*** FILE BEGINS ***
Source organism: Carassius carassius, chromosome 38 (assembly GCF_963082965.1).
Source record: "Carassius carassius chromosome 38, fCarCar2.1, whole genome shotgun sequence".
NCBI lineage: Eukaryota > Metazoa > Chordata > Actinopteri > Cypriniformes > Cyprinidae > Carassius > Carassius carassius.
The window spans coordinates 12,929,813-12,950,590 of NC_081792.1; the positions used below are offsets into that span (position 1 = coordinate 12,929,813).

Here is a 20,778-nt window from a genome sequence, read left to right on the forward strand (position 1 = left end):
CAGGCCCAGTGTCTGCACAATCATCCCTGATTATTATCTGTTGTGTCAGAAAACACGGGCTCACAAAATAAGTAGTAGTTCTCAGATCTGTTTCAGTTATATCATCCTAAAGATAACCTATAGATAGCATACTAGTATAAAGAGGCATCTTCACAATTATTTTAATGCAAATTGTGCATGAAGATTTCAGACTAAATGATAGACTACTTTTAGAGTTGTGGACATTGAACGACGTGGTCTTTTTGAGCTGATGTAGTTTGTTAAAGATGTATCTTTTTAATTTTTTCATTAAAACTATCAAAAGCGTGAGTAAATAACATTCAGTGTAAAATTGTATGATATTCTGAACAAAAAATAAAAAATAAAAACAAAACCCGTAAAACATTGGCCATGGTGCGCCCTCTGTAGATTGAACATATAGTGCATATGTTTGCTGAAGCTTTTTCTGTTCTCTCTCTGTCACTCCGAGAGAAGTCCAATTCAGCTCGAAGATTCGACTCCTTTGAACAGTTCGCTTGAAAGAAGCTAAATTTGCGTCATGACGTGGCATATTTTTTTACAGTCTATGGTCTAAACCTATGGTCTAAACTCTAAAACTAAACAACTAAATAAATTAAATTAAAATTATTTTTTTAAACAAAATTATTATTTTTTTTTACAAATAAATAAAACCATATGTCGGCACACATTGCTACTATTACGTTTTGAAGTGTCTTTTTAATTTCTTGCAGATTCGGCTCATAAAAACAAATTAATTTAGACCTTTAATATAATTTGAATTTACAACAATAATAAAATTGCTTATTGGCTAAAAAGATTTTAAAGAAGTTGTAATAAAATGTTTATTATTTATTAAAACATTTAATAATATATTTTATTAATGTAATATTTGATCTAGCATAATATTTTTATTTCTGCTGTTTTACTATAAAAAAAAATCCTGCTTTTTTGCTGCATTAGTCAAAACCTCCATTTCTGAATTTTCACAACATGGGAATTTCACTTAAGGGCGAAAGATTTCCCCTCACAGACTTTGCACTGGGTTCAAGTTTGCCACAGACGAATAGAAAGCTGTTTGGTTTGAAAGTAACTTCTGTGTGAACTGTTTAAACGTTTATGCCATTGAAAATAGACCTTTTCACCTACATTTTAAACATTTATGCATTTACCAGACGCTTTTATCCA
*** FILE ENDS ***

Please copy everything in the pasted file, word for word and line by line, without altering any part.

Source organism: Carassius carassius, chromosome 38 (assembly GCF_963082965.1).
Source record: "Carassius carassius chromosome 38, fCarCar2.1, whole genome shotgun sequence".
NCBI lineage: Eukaryota > Metazoa > Chordata > Actinopteri > Cypriniformes > Cyprinidae > Carassius > Carassius carassius.
The window spans coordinates 12,929,813-12,950,590 of NC_081792.1; the positions used below are offsets into that span (position 1 = coordinate 12,929,813).

Here is a 20,778-nt window from a genome sequence, read left to right on the forward strand (position 1 = left end):
CAGGCCCAGTGTCTGCACAATCATCCCTGATTATTATCTGTTGTGTCAGAAAACACGGGCTCACAAAATAAGTAGTAGTTCTCAGATCTGTTTCAGTTATATCATCCTAAAGATAACCTATAGATAGCATACTAGTATAAAGAGGCATCTTCACAATTATTTTAATGCAAATTGTGCATGAAGATTTCAGACTAAATGATAGACTACTTTTAGAGTTGTGGACATTGAACGACGTGGTCTTTTTGAGCTGATGTAGTTTGTTAAAGATGTATCTTTTTAATTTTTTCATTAAAACTATCAAAAGCGTGAGTAAATAACATTCAGTGTAAAATTGTATGATATTCTGAACAAAAAATAAAAAATAAAAACAAAACCCGTAAAACATTGGCCATGGTGCGCCCTCTGTAGATTGAACATATAGTGCATATGTTTGCTGAAGCTTTTTCTGTTCTCTCTCTGTCACTCCGAGAGAAGTCCAATTCAGCTCGAAGATTCGACTCCTTTGAACAGTTCGCTTGAAAGAAGCTAAATTTGCGTCATGACGTGGCATATTTTTTTACAGTCTATGGTCTAAACCTATGGTCTAAACTCTAAAACTAAACAACTAAATAAATTAAATTAAAATTATTTTTTTAAACAAAATTATTATTTTTTTTTACAAATAAATAAAACCATATGTCGGCACACATTGCTACTATTACGTTTTGAAGTGTCTTTTTAATTTCTTGCAGATTCGGCTCATAAAAACAAATTAATTTAGACCTTTAATATAATTTGAATTTACAACAATAATAAAATTGCTTATTGGCTAAAAAGATTTTAAAGAAGTTGTAATAAAATGTTTATTATTTATTAAAACATTTAATAATATATTTTATTAATGTAATATTTGATCTAGCATAATATTTTTATTTCTGCTGTTTTACTATAAAAAAAAATCCTGCTTTTTTGCTGCATTAGTCAAAACCTCCATTTCTGAATTTTCACAACATGGGAATTTCACTTAAGGGCGAAAGATTTCCCCTCACAGACTTTGCACTGGGTTCAAGTTTGCCACAGACGAATAGAAAGCTGTTTGGTTTGAAAGTAACTTCTGTGTGAACTGTTTAAACGTTTATGCCATTGAAAATAGACCTTTTCACCTACATTTTAAACATTTATGCATTTACCAGACGCTTTTATCCA